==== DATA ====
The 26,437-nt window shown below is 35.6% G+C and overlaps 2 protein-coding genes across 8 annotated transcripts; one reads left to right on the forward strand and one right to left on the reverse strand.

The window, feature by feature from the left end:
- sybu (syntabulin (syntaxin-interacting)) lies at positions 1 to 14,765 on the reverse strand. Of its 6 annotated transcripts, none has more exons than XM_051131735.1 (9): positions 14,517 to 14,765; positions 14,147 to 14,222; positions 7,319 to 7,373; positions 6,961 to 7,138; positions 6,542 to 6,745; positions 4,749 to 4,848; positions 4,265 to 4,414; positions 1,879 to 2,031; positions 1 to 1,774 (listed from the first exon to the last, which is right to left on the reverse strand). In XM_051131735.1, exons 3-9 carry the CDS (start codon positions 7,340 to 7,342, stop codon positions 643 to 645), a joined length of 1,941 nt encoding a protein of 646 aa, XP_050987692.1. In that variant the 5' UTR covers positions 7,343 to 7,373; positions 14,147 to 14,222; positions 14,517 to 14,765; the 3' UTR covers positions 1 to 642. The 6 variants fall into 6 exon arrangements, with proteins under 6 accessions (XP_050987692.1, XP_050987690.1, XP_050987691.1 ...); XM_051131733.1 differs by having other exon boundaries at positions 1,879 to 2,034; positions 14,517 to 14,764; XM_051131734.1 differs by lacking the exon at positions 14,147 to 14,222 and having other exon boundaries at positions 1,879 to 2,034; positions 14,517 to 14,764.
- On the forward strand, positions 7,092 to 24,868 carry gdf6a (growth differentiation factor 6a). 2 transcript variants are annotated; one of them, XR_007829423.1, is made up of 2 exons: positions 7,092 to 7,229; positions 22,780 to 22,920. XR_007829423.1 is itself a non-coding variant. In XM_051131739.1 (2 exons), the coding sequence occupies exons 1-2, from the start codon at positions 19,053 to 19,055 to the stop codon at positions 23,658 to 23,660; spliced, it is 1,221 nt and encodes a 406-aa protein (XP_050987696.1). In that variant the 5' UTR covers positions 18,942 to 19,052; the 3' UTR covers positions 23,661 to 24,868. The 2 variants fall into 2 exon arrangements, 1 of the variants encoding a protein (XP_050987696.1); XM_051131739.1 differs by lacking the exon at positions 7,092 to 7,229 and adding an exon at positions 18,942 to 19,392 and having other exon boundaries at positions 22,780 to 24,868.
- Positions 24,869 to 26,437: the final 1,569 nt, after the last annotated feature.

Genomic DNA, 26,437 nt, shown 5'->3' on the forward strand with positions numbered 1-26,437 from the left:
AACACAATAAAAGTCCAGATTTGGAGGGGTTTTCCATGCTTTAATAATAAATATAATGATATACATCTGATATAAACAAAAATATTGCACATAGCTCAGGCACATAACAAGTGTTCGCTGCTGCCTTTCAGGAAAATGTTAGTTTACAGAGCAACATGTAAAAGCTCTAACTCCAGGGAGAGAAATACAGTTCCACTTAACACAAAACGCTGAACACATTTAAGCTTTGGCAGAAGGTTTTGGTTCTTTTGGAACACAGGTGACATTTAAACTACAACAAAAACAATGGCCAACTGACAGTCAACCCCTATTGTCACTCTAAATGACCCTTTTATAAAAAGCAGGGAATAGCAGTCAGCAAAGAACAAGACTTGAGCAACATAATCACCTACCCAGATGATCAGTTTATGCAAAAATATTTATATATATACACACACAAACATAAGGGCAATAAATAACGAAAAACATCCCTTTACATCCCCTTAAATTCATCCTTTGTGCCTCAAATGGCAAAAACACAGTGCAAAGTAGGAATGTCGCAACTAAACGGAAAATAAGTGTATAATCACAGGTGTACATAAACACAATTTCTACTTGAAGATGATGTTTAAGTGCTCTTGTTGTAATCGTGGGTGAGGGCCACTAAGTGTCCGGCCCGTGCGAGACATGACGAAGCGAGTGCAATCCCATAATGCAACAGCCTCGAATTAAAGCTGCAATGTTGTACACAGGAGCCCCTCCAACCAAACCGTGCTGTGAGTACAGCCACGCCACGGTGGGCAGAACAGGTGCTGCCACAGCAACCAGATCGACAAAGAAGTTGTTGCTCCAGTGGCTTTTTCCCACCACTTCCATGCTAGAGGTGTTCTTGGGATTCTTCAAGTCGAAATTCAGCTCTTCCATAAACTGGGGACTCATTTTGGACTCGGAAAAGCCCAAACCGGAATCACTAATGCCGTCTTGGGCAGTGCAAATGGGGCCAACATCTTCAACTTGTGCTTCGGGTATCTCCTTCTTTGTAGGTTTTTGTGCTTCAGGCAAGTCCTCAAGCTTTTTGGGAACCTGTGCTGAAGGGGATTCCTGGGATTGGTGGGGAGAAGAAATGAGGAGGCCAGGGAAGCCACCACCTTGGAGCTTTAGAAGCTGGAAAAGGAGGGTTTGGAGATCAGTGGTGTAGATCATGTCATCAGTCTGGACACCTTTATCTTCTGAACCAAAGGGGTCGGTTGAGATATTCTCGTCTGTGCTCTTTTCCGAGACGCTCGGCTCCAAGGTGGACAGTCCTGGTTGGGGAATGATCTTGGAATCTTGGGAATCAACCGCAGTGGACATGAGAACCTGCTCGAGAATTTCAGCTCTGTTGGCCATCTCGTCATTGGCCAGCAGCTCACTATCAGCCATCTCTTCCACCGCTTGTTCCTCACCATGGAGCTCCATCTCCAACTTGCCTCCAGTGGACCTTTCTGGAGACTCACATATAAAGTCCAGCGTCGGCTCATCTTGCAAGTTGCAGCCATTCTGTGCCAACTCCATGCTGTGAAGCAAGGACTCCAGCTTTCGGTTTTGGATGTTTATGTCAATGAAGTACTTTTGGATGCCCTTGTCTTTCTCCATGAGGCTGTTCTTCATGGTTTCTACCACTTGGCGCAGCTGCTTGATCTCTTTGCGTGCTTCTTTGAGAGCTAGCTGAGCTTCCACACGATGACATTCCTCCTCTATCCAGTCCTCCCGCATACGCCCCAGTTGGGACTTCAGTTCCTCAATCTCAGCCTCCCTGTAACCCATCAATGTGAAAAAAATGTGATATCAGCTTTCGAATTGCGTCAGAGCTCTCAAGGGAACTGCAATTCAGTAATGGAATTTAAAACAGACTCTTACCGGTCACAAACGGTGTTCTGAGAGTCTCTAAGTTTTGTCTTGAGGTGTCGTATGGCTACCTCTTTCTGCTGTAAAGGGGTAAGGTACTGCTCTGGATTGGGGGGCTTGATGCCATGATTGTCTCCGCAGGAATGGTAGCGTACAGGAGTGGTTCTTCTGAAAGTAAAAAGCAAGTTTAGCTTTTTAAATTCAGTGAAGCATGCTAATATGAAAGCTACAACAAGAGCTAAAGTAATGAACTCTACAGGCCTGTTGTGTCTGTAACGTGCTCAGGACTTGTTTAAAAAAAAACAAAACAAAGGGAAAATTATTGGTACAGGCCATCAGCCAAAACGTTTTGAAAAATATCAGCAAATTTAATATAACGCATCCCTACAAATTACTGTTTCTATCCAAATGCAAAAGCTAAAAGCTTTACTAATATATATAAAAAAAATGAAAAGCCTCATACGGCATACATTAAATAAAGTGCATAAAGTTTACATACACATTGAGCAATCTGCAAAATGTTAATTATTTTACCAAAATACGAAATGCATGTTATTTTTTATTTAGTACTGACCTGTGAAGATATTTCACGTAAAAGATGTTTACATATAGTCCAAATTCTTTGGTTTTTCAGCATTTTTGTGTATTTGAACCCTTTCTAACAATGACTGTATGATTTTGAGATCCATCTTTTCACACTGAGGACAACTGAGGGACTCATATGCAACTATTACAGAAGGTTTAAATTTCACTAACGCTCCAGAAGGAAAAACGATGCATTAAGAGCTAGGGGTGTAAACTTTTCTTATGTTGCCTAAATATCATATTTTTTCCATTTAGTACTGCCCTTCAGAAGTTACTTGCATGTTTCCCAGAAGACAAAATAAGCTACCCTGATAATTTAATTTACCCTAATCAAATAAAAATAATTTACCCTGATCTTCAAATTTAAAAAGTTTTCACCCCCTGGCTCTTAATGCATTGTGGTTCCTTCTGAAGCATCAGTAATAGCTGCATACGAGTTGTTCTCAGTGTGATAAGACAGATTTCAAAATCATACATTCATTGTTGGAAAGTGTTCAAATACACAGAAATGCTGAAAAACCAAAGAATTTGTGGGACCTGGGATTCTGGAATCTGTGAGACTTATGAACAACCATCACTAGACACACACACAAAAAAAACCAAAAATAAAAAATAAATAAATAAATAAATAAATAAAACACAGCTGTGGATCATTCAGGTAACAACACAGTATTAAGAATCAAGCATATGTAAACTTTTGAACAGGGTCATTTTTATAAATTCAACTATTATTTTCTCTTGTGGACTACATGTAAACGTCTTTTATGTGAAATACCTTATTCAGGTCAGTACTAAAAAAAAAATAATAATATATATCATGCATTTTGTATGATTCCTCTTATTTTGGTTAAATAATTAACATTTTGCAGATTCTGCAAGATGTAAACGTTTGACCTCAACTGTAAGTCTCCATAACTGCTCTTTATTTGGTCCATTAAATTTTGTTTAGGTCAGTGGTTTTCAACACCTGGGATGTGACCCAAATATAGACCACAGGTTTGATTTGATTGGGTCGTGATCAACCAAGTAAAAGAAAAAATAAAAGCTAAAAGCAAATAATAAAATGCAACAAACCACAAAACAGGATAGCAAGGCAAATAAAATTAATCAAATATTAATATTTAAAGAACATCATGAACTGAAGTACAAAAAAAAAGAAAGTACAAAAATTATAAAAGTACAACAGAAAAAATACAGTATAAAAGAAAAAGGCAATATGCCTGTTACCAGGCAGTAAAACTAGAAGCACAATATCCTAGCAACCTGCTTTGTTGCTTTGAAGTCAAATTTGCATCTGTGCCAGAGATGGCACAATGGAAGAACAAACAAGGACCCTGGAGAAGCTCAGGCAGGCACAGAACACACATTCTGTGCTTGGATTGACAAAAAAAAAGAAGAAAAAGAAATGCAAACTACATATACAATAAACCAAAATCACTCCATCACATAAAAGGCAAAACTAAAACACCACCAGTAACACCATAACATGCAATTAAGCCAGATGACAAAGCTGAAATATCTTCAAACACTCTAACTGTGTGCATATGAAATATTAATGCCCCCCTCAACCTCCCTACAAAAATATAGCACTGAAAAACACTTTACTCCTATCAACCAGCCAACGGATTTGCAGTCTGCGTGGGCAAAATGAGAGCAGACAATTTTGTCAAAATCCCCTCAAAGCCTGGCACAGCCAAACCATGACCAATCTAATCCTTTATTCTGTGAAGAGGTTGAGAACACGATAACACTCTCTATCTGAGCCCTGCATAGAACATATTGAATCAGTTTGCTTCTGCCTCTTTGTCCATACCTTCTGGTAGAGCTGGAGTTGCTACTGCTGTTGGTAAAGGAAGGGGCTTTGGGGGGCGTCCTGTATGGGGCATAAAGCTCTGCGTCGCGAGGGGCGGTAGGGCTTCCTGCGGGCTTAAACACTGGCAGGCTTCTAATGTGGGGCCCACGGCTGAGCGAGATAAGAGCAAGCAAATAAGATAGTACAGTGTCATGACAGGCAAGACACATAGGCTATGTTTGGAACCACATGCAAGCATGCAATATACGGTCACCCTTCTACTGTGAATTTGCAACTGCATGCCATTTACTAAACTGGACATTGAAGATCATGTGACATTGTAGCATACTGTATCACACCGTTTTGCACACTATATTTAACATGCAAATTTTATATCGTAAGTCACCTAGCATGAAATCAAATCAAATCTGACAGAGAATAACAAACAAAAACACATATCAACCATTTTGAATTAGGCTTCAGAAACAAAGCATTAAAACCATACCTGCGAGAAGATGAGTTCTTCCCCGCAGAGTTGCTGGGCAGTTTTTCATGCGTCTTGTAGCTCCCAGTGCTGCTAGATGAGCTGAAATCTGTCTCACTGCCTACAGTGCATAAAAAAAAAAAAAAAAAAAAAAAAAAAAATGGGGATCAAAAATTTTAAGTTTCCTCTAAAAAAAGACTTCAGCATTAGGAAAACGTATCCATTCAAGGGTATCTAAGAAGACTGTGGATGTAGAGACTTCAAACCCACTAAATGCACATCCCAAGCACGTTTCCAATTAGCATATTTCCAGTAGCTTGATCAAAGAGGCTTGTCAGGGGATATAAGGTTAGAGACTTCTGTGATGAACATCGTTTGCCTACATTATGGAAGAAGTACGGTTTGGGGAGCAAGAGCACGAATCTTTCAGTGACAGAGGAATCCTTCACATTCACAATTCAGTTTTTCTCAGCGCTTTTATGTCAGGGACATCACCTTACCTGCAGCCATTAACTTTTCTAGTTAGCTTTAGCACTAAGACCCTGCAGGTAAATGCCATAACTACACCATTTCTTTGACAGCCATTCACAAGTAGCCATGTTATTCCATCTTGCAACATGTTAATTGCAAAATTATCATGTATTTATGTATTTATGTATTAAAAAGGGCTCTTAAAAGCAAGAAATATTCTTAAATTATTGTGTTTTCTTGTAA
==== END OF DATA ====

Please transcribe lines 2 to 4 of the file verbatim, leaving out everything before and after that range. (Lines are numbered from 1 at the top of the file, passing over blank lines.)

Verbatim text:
The window, feature by feature from the left end:
- sybu (syntabulin (syntaxin-interacting)) lies at positions 1 to 14,765 on the reverse strand. Of its 6 annotated transcripts, none has more exons than XM_051131735.1 (9): positions 14,517 to 14,765; positions 14,147 to 14,222; positions 7,319 to 7,373; positions 6,961 to 7,138; positions 6,542 to 6,745; positions 4,749 to 4,848; positions 4,265 to 4,414; positions 1,879 to 2,031; positions 1 to 1,774 (listed from the first exon to the last, which is right to left on the reverse strand). In XM_051131735.1, exons 3-9 carry the CDS (start codon positions 7,340 to 7,342, stop codon positions 643 to 645), a joined length of 1,941 nt encoding a protein of 646 aa, XP_050987692.1. In that variant the 5' UTR covers positions 7,343 to 7,373; positions 14,147 to 14,222; positions 14,517 to 14,765; the 3' UTR covers positions 1 to 642. The 6 variants fall into 6 exon arrangements, with proteins under 6 accessions (XP_050987692.1, XP_050987690.1, XP_050987691.1 ...); XM_051131733.1 differs by having other exon boundaries at positions 1,879 to 2,034; positions 14,517 to 14,764; XM_051131734.1 differs by lacking the exon at positions 14,147 to 14,222 and having other exon boundaries at positions 1,879 to 2,034; positions 14,517 to 14,764.
- On the forward strand, positions 7,092 to 24,868 carry gdf6a (growth differentiation factor 6a). 2 transcript variants are annotated; one of them, XR_007829423.1, is made up of 2 exons: positions 7,092 to 7,229; positions 22,780 to 22,920. XR_007829423.1 is itself a non-coding variant. In XM_051131739.1 (2 exons), the coding sequence occupies exons 1-2, from the start codon at positions 19,053 to 19,055 to the stop codon at positions 23,658 to 23,660; spliced, it is 1,221 nt and encodes a 406-aa protein (XP_050987696.1). In that variant the 5' UTR covers positions 18,942 to 19,052; the 3' UTR covers positions 23,661 to 24,868. The 2 variants fall into 2 exon arrangements, 1 of the variants encoding a protein (XP_050987696.1); XM_051131739.1 differs by lacking the exon at positions 7,092 to 7,229 and adding an exon at positions 18,942 to 19,392 and having other exon boundaries at positions 22,780 to 24,868.